I agree that you should find out the gender before trying to feel one way or another, because if you change your expectations now, you might find you have to change again.

And anyway, gender is fluid, so your daughter may be more into mud puddles and monster trucks than you'd expect, or your boy may be happiest playing dress up and wearing makeup. In fact, our boys have done plenty of both - they're happy to be messy little monsters, and they have gone to school with some makeup on, because they want to be like mom when she's putting on eye shadow. Some of the kindergartners were unsure what to think of the older boy wearing makeup, but then he said he was a sky tiger, and everyone said "OK" and ran around like animals.

Sleep well, eat well, and enjoy all of this crazy process as best as you can, because it's all fleeting (and it's going to be tiring, especially the first few months to years). In a few years, you'll be running after a little one and having a ton of fun, trying to remember how everything felt last year, or last month, when your little one was a different person. They change fast, and your experiences with them will, too. Congrats!
posted by filthy light thief at 8:54 AM on July 25, 2017 [2 favorites]

Even if it IS a girl, raising her will likely be nothing like you are imagining. Raising a boy too is nothing like you imagine. We chose not to find out the sex for all three of our children (Two boys and a girl). I can safely say that with all three children, I had to legitimate idea what it would be like raising them. I could speculate, but that was all it was, speculation. My kids are in their 20s now and I am still trying to figure it out. I am surprised daily still.

I am very confident once your baby is born, if it is a boy, you will not be disappointed. Right now, you are focusing on a dream, a perception of what you think raising a girl will be about. Once baby is born, you will immediately realize (give it a day at the most) that raising child is nothing like you were picturing it.
posted by AugustWest at 8:55 AM on July 25, 2017

I think it might be worth thinking about why you would prefer a little girl. I initially wanted a boy, because I had the idea that little boys are somehow less complicated. More carefree, less...less like me.
I guess it was a generous mixture of self-dislike and internalised gender stereotypes.

Maybe it's not like that for you. And figuring that out might not change your feelings, but it does help put your feelings into perspective.

Btw now I have two girls and it feels amazing and soul changing to love them so fiercely the way I do.
posted by Omnomnom at 8:56 AM on July 25, 2017 [1 favorite]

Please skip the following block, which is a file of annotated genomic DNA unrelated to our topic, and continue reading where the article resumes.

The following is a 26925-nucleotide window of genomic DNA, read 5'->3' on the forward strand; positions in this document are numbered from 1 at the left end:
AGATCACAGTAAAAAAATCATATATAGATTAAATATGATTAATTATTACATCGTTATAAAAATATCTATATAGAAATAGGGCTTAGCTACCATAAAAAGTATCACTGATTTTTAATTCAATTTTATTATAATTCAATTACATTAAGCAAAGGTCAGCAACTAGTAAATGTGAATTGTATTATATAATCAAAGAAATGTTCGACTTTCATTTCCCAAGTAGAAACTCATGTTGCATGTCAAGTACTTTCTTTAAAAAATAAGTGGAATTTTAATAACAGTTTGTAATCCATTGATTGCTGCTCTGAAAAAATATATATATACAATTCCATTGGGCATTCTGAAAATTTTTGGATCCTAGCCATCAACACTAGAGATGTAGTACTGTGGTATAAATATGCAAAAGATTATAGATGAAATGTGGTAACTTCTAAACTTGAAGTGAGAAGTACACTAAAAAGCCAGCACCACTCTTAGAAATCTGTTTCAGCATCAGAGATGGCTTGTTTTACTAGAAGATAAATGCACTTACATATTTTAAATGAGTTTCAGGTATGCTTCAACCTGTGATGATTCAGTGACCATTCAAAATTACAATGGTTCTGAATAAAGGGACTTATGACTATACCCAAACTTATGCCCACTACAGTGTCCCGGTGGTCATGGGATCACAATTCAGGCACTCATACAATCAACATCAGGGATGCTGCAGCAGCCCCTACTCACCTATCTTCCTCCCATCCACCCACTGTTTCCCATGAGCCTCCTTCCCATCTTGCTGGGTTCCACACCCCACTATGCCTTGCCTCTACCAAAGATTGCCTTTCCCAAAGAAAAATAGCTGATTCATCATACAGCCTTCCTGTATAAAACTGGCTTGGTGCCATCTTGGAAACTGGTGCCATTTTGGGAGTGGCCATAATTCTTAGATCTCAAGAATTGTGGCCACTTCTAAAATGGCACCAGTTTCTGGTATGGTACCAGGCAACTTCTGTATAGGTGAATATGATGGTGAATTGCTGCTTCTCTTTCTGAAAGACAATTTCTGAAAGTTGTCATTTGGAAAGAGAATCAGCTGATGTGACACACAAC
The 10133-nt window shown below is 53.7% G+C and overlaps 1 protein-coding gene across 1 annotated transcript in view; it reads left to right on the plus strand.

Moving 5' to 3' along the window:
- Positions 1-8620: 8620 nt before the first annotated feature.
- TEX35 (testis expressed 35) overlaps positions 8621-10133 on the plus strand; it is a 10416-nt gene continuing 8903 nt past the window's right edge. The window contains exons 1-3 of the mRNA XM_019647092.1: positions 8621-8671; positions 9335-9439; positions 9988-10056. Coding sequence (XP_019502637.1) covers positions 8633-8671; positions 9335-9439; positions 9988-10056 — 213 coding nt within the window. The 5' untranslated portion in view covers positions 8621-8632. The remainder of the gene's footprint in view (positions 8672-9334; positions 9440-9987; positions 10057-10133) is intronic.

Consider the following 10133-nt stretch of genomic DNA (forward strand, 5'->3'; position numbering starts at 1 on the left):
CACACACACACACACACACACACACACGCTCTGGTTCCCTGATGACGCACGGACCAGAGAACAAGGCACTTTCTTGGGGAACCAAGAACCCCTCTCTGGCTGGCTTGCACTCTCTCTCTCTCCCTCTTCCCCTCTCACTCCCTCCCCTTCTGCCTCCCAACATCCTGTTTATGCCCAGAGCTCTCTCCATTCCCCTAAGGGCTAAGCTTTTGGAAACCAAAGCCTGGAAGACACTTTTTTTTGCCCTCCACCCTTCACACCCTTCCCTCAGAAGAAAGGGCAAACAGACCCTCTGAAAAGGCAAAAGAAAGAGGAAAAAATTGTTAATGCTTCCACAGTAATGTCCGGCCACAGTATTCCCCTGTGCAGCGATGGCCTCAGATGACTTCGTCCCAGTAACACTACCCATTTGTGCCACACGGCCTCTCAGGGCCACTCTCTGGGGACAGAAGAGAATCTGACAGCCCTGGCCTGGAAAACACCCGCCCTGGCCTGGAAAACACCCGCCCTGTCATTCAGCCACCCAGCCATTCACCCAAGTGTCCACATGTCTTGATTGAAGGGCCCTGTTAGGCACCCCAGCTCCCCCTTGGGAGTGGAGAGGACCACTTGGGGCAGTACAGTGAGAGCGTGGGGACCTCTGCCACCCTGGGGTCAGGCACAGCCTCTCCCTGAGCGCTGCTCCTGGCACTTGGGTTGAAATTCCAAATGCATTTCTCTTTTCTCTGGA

First, congratulations!

We had a similar experience to the one you're apprehensive about. My wife had had dreams about having a girl and had a strong intuition about it being a girl. We resisted the temptation to find out the sex before the baby was born, but we were both sort of expecting a girl and had thought a lot about what it would be like to have a little girl, so we were definitely a bit surprised when we ended up having a boy. I'll even admit that I felt a twinge of disappointment initially. But, as other people have said upthread, that only lasted a short time. Once you have a living, breathing, little tiny person there with you, all of your preconceptions go out the window and you only have room for dealing with what's happening right here and now in front of you. You'll love your baby no matter whether it's a boy or a girl or halfway in between.

Since you seem to be worried about it, I'd suggest finding out the sex ahead of time. That also makes it 50% easier when thinking about names!
posted by number9dream at 9:44 AM on July 25, 2017 [1 favorite]

My husband and I both wanted a girl (though we couldn't admit it out loud) and we didn't find out the sex before the birth partly because we wanted to be surprised and secretly because I thought I would care less if I didn't get my long-dreamed-of daughter because I would be so caught up in the hormones and drama of birth. And we were pretty sure we were only having one child so this was our only shot. Oh, and I also had an intuition that it was a boy (My husband pointed out that I ALWAYS called the baby he or him when I was talking about it) and had two dreams that I had a boy and so did my mom.

I had a boy. I think we were mildly disappointed for about two minutes? Then we had a beautiful, lumpy-headed baby boy with my husband's sweet face and long monkey toes who was made of magic and science.

Now I don't regret my dream daughter. I have a real son who loves his mama and still smells like Heaven and he is the joy of our lives. He's real and he's wonderful and better than any imagined baby.

I take seriously the raising of a boy in our society. It is something I think about and worry about a lot. But I also know that we need more good men in the world and someone has to raise them.
posted by Aquifer at 10:04 AM on July 25, 2017 [2 favorites]

With my first pregnancy, I had an intuition like yours and I was completely wrong.
I have found there is some truth to the cliches about the bond between moms and sons (I also think there's truth to the father/daughter connections). I have an intense connection with my little boy that I did not expect and have trouble describing. I also have a daughter and OF COURSE I'm equally bonded with her. But there's something about raising a boy and having an intimacy with a boy and watching a boy become a man that is incredibly amazing. I wouldn't change my kids for the world. I wish I could go back in time and reassure "new mom" me that the baby's gender is so unimportant and such a small piece of them and that all genders have wonderful advantages.